The Iron Gates Nichol Road Ocean Beach (these mark the site of the original Nichol homestead)

    Omaui Signposted from Invercargill-Bluff highway. Bush drives picnic spots, beach walks, sea views, BBQ facilities.

    War Memorial Marine Parade

    RSA Memorial Grove Situated at the bottom of Bluff Hill

    bluff hill view towards greenpoint
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    the bluff oyster

    by TomorrowsAngel Written Sep 17, 2003

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    Some say that Bluff oysters are the finest in the world. They are grown slowly in the cold clean waters of the Foveaux Strait. In season, they are dredged by Bluffs oyster fleet.
    Oystering first began commercially at Stewart Island in the 1860s. Coastal cutters were simply beached on the beds at high tide and the oysters shovelled aboard as the tide dropped. The catch was transported in the shell to the mainland and right from the outset demand was so high that within a few years the beds were exhausted. Depleting beds caused the closure of the harvesting in 1877. In 1879 new larger beds were discovered in deeper water and the centre of activity gradually shifted from Stewart Island to Bluff.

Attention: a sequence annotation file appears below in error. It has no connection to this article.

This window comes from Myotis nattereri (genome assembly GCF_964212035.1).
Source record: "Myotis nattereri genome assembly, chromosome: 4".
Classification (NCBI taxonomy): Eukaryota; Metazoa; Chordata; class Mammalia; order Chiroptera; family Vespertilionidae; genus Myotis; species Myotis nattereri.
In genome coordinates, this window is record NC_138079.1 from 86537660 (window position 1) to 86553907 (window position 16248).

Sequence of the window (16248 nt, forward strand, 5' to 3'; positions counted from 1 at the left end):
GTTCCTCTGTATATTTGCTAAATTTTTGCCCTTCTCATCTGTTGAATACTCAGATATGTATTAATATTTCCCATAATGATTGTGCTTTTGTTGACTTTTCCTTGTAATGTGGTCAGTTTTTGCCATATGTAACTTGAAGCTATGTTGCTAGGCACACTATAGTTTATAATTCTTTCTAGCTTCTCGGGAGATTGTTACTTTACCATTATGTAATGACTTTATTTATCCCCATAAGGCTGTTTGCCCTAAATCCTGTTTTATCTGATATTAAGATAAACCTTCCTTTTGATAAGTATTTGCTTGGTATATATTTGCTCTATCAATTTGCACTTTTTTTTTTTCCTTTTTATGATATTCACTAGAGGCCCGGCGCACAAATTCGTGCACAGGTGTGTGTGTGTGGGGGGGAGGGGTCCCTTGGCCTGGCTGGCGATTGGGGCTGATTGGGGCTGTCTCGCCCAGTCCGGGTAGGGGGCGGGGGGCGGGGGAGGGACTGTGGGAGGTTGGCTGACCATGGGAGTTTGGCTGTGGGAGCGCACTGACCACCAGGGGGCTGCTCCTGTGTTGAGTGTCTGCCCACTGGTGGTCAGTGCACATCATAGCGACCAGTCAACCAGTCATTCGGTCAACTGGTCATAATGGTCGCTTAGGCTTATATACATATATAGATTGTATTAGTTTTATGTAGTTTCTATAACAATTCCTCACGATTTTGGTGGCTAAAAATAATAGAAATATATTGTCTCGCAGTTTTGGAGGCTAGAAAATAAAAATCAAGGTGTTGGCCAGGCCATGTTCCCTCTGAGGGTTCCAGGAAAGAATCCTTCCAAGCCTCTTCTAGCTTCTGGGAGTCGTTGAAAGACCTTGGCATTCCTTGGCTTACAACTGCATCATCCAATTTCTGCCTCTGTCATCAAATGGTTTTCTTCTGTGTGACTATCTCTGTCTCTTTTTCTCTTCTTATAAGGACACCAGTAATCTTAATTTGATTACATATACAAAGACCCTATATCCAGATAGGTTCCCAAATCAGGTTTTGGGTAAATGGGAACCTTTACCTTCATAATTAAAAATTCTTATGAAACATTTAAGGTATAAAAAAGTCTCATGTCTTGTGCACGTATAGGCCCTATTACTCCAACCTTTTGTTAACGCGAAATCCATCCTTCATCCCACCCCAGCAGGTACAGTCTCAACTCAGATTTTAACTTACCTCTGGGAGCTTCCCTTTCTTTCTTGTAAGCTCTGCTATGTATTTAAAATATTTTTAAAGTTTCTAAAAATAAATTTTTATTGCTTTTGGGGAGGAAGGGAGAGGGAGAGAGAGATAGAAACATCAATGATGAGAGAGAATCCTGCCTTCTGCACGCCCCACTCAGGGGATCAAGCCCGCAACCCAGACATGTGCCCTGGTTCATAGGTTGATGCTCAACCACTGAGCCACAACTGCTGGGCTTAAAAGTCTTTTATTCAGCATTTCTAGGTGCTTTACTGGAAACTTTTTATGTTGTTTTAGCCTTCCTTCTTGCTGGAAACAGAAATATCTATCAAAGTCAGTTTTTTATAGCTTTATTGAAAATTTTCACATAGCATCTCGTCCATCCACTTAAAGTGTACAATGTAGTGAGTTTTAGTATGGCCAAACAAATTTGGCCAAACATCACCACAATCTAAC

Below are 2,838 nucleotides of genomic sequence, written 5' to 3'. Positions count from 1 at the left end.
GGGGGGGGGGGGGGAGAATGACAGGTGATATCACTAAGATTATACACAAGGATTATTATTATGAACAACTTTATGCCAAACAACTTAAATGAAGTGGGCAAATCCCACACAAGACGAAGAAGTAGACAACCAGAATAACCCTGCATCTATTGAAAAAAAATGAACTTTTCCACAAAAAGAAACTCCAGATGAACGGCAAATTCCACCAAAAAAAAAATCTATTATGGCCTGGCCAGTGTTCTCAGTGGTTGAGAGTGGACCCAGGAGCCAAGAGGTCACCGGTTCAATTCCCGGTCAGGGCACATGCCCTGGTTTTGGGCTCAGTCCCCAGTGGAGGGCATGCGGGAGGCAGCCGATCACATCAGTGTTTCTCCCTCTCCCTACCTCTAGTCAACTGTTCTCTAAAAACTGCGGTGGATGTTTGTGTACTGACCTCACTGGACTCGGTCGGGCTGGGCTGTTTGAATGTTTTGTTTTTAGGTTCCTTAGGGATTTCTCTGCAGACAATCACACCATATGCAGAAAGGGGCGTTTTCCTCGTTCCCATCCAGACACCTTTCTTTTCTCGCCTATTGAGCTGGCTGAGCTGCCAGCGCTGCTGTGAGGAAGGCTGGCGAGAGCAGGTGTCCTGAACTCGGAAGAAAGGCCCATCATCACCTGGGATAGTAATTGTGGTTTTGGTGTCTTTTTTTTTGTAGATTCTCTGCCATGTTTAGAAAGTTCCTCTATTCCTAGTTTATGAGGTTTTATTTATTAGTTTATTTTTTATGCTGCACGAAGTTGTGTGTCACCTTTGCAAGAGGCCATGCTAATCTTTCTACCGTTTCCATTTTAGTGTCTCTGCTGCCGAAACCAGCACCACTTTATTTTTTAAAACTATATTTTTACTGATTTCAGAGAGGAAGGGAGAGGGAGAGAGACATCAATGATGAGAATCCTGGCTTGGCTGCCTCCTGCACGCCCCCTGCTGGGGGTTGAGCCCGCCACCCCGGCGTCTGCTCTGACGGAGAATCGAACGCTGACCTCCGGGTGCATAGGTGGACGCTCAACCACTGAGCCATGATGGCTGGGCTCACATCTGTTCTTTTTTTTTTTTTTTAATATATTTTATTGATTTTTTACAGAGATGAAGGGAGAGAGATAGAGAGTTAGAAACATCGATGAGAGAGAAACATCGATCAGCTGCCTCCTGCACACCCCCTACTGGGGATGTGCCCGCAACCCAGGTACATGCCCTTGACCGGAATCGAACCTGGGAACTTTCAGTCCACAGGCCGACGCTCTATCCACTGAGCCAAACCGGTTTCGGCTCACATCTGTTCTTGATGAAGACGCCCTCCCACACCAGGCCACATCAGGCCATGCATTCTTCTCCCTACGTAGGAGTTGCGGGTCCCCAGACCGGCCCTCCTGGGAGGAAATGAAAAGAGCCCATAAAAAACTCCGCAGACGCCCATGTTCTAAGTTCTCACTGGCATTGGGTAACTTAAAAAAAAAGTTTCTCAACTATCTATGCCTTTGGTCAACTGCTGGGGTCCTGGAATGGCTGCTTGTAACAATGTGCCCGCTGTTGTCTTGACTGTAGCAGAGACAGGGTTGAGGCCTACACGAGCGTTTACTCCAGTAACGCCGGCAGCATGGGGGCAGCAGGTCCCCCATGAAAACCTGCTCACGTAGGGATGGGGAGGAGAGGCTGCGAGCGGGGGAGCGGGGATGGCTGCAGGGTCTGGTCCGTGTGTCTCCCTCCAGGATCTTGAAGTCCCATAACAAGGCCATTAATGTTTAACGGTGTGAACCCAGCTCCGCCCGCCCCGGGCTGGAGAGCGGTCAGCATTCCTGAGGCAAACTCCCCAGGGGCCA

Although commonly known as the Bluff oyster, it is known by others names, including mud oyster, flat oyster, dredge oyster, Foveaux Strait oyster and deep water oyster.The species is actually found throughout New Zealand, but is most common in the south.
    A quota system was introduced in 1963, the twelve oyster boats then engaged in the industry being set a limit of 170,000 sacks per season (each sack containing, on average, 800 oysters). The quota was progressively reduced until in 1970 with 23 boats operating, it was 115,000 or 5000 per boat (in eating terms that equates to two dozen oysters for every man, woman and child in the country). Seasons were relatively good until the 1986/87 season when the beds were struck by the parasitic protozoan Bonamia. This caused the oysters to become watery and black. Because of the Bonamia the season was ceased in 1991 and did not reopen until 1994 with a limited quota and fewer boats.
    Today some say the Oysters are as good as there older counterparts if not better.
    When oystering first began it was a race to get the first oysters back to the wharf. Today some boats are met by helicopters who whisk the oysters away to be distributed throughout the country.

    oystereater
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Bluff Things to Do